As Erik points out, Silver has positive news for Obama in Ohio. Much of this optimism hangs on the house effect of the recent Gravis Marketing poll; measuring and adjusting for house effects can be a bit of an art. House effects can also vary from election to election, which to my mind makes reliable inferences drawn from them somewhat risky. House effects perhaps aren’t as unreliable as BABIP or Catcher ERA, but it isn’t impossible that, in this electoral context, Gravis Marketing has a more valid combination of a likely voter model, demographic weighting of the sample, method of measuring leaners, etc., than do the other houses. Unlikely, I’ll allow, but not beyond possible.
Incidentally, two days ago UK Polling Report put up a thorough post on house effects. Granted it’s from the British context, but the basic principles involved are context-independent.
One good illustration of how variance in house effects matters is on August 25, Silver has a discussion of a recent CNN poll and the difference between it’s registered voter estimate (Obama +9%) and the estimate after their likely voter filter is applied (Obama +2%). Another, perhaps more optimistic (from a Democratic POV) illustration is an article by Jonathan Chait discussed over at The Democratic Strategist. Briefly, most houses are apparently assuming an electorate that is whiter than reality. The example cited is ABC, which assumes a 78% white electorate. This would be going against a trend consistent since 1992 when the white share of the electorate fell from 87% (1992) to 74% in 2008. It was 77% in 2004. Even if the enthusiasm gap favors Republicans in 2012, reversing this trend ten years seems highly unlikely.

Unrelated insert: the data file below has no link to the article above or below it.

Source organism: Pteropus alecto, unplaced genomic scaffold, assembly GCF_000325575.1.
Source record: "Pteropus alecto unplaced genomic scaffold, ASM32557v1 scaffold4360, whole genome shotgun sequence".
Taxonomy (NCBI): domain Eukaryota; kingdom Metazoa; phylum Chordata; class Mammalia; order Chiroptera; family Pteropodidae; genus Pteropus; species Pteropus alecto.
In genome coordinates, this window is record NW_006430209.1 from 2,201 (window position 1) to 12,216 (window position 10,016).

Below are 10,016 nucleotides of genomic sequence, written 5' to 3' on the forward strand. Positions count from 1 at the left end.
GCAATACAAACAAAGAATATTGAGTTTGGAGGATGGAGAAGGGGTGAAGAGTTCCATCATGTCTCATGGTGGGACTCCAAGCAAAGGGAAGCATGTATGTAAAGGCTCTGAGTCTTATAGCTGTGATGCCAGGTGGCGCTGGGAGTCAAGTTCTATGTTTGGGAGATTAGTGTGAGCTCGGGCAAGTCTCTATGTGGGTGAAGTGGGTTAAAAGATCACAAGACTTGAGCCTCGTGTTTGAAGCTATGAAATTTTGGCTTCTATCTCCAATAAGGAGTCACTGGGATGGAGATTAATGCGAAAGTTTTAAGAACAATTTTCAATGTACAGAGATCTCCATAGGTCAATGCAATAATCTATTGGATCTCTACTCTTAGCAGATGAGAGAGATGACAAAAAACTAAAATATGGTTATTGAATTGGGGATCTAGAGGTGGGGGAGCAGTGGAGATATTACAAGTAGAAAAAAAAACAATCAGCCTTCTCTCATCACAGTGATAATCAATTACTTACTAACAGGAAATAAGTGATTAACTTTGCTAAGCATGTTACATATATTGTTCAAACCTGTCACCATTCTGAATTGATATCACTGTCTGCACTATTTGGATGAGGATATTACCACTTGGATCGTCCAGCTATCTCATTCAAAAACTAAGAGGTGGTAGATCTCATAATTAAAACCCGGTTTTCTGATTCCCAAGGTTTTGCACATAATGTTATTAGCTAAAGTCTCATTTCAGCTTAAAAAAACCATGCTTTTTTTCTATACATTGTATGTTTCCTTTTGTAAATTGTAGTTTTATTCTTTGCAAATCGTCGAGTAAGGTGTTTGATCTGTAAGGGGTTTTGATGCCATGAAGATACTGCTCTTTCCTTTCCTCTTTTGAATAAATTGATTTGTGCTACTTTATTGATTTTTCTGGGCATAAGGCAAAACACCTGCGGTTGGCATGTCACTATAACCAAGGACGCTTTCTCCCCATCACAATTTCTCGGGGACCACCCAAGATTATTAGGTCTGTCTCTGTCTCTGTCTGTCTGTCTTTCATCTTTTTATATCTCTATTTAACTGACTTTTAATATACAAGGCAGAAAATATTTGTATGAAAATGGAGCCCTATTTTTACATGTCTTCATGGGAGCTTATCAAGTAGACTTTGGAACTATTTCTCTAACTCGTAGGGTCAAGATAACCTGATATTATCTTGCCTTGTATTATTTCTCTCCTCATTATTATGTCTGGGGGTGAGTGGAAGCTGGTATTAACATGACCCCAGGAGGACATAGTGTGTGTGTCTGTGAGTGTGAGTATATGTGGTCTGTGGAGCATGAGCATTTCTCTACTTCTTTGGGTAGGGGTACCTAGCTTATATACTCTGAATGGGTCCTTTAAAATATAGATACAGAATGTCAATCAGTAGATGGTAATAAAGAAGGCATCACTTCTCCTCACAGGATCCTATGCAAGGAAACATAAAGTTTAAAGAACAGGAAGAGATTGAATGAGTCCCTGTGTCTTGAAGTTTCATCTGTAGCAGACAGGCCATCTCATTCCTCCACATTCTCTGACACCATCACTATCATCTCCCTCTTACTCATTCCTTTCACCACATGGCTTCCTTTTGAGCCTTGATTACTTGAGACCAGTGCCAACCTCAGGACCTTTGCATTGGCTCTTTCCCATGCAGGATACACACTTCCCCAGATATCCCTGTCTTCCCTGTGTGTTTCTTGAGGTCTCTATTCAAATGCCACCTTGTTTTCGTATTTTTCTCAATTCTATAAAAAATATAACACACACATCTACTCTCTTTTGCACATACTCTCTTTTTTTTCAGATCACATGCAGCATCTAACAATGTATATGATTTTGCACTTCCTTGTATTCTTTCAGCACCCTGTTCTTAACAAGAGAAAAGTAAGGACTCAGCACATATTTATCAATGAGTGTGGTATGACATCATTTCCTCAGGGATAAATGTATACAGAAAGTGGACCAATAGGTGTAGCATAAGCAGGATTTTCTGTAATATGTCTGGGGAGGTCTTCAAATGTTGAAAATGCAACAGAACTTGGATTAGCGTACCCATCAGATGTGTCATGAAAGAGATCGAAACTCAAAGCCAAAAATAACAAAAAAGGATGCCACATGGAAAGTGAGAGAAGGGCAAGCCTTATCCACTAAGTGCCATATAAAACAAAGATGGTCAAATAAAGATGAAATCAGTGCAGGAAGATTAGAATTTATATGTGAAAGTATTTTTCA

TDS nails it in the end, of course:
None of which changes the priority challenge facing Democrats — to launch the most extensive and intensive GOTV mobilization of the base constituencies in the history of the party.
Unrelated to polling (and I trust that Lemieux might have something to say about this) a district court panel unanimously ruled the Texas voter suppression law unconstitutional, and the three judge panel included a Bush II appointee (along with Clinton and Obama appointees). Before we get too excited, the chance of me having those drinks in New Orleans as scheduled for right about now is marginally better than Texas flipping blue any time soon, and it has to meet a more stringent test for changes in electoral law as Section 5 of the Voting Rights Act applies to the entire state, burdens that Pennsylvania, Indiana, and Wisconsin can ignore.
Of course, Texas is also challenging the constitutionality of Section 5, a challenge the same panel allowed to proceed (and good luck with that).